Most people who are infected with Shigella develop diarrhea, fever, and stomach cramps starting a day or two after they are exposed to the bacteria. The diarrhea is often bloody. Some infected persons have no symptoms at all, but may still pass the bacteria to others.

About 14,000 cases of Shigella infection are reported each year in the United States, but the actual number of illnesses is estimated to be about 20 times greater, because mild cases are often not diagnosed or reported.

These bacteria are not carried by animals.

  • Transmission typically occurs when one person’s invisible fecal matter contaminates a surface; others touch it, and then put fingers in their mouths.
  • This is most common in child-care settings where children are not toilet-trained.
  • Recovery is common without antibiotics, but antibiotics can be lifesaving to someone with severe illness or a weakened immune system.
  • Many Shigella infections in children are resistant to at least one of the antibiotics approved for treatment.

There is no vaccine to prevent shigellosis, but the chance of getting the infection can be decreased by washing hands carefully and frequently.

Escherichia coli (E. coli)

E. coli bacteria normally live in the intestines of people and animals. Most E. coli strainsare harmless and are actually an important part of a healthy human intestinal tract. However, some E. coli are pathogenic, meaning they can cause diarrhea or illness in parts of the body outside the intestinal tract.

Shiga toxin-producing E. coli (STEC), which includes E. coli O157, can cause severe disease. An estimated 265,000 STEC infections and 3600 hospitalizations occur each year in the United States.

Antibiotics are not recommended for treating STEC infections, but resistant E. coli have the potential to transfer their resistance to other types of bacteria. In 2011, about 3 of every 100 human E. coli O157 isolates were resistant to at least 5 classes of antibiotics.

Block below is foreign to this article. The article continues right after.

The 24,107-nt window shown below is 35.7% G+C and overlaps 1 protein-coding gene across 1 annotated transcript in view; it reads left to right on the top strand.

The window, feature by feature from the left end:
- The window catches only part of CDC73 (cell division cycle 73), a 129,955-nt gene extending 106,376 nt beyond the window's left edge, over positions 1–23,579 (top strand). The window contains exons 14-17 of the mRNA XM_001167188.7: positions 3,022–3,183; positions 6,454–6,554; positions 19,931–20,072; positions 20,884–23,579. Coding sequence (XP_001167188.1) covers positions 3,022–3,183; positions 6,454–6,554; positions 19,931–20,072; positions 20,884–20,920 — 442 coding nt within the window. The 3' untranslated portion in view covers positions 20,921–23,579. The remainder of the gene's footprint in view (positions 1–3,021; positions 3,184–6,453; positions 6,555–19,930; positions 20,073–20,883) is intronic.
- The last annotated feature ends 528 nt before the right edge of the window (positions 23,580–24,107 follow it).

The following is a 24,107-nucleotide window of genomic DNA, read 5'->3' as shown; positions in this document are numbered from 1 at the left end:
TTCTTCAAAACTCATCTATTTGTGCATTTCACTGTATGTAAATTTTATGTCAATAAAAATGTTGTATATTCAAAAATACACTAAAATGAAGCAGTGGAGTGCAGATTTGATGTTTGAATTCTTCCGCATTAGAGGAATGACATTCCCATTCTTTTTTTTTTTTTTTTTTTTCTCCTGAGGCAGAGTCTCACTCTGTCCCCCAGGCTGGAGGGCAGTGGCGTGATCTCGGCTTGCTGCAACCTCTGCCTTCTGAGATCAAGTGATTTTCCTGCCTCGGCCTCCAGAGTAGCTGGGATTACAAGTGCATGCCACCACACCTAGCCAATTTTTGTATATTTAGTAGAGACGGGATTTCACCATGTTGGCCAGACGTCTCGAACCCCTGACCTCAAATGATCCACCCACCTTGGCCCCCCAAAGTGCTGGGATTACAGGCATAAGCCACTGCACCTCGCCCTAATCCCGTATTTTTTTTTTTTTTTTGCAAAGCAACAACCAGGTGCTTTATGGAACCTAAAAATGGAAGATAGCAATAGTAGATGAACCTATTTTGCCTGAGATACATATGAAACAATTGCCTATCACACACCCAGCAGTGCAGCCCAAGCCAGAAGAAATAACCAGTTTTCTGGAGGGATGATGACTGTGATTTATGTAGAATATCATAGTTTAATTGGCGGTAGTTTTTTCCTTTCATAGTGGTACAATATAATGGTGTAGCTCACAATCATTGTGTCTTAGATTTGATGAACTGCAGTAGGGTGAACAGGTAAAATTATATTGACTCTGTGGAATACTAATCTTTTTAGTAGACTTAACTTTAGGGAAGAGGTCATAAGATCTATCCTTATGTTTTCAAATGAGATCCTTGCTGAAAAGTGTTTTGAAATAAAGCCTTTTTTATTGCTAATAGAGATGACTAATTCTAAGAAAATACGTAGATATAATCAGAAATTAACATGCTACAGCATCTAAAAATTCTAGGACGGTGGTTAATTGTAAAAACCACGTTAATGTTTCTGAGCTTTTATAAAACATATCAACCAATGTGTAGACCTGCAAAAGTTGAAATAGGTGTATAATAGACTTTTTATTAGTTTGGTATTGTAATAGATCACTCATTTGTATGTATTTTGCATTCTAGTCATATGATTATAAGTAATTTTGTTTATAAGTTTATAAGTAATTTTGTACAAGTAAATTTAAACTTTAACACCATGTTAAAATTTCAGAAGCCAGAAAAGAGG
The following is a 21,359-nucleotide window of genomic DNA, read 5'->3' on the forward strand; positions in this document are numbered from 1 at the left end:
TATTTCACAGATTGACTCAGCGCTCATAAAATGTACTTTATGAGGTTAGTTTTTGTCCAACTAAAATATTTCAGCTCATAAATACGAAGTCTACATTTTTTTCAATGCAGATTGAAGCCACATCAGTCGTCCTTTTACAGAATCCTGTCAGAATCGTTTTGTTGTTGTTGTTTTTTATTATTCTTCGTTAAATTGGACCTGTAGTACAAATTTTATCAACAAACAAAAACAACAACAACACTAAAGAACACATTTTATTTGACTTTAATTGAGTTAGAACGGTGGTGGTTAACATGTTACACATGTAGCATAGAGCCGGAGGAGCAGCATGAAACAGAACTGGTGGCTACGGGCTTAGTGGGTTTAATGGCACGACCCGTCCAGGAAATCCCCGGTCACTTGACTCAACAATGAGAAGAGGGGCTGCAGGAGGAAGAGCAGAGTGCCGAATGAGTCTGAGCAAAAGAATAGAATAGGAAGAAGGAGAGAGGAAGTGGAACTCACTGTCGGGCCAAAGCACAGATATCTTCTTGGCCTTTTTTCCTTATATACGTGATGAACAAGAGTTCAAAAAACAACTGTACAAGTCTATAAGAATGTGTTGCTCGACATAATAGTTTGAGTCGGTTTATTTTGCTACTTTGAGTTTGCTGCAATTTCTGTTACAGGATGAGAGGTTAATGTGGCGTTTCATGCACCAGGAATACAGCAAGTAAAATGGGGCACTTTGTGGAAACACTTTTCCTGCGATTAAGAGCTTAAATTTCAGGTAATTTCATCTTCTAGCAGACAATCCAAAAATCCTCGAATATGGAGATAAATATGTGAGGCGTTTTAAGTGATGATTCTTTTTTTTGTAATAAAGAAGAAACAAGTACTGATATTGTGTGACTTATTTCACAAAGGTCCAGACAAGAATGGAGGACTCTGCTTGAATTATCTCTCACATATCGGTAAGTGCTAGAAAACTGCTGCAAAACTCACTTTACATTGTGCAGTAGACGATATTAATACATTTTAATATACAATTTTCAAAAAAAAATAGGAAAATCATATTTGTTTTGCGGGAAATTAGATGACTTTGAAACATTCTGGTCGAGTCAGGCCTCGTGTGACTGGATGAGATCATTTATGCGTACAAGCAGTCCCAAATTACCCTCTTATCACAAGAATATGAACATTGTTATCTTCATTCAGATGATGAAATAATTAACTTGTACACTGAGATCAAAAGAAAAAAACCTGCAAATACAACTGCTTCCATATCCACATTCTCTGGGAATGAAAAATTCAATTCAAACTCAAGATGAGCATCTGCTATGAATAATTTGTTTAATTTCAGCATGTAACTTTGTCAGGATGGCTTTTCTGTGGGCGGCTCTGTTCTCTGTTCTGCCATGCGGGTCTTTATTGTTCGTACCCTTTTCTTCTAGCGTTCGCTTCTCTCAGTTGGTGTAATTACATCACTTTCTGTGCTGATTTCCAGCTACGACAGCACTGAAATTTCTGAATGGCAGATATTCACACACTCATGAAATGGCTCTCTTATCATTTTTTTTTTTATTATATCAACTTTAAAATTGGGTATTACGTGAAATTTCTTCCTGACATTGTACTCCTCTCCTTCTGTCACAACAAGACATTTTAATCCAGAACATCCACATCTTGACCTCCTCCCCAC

The chance of getting an E. coli infection can be decreased by:

  • Cooking beef, especially ground beef thoroughly
  • Washing hands frequently, especially after contact with young ruminant animals
  • Not drinking raw milk
  • Drinking only water that has been disinfected.

Vibrio species

Vibrio vulnificus

Vibrio parahaemolyticus and Vibrio vulnificus are two species of bacteria in the same family as the bacteria that cause cholera. They live in saltwater environments.
Vibrio parahaemolyticus typically causes watery diarrhea, abdominal cramping, nausea, vomiting, fever, and chills.  An estimated 45,000 cases of V. parahaemolyticus infection occur annually in the United States.

  • V. vulnificus is less common but frequently causes life-threatening infections, including severe wound infections and bloodstream infections.
  • Persons with liver disease or weakened immune systems are at higher risk for V. vulnificus infection.

People usually get infected (with either Vibrio) by eating contaminated seafood, particularly raw oysters, or (for Vibrio vulnificus) by exposing an open wound to seawater that contains the bacteria. Antibiotics are needed for some persons with V. parahaemolyticus infection and for anyone with V. vulnificus infection.

The risk of getting these infections can be decreased by:

  • Not eating raw shellfish
  • Making sure that cooked foods do not get cross-contaminated by raw shellfish
  • Avoiding exposure of open wounds to saltwater or brackish water (for persons with liver disease or compromised immune systems).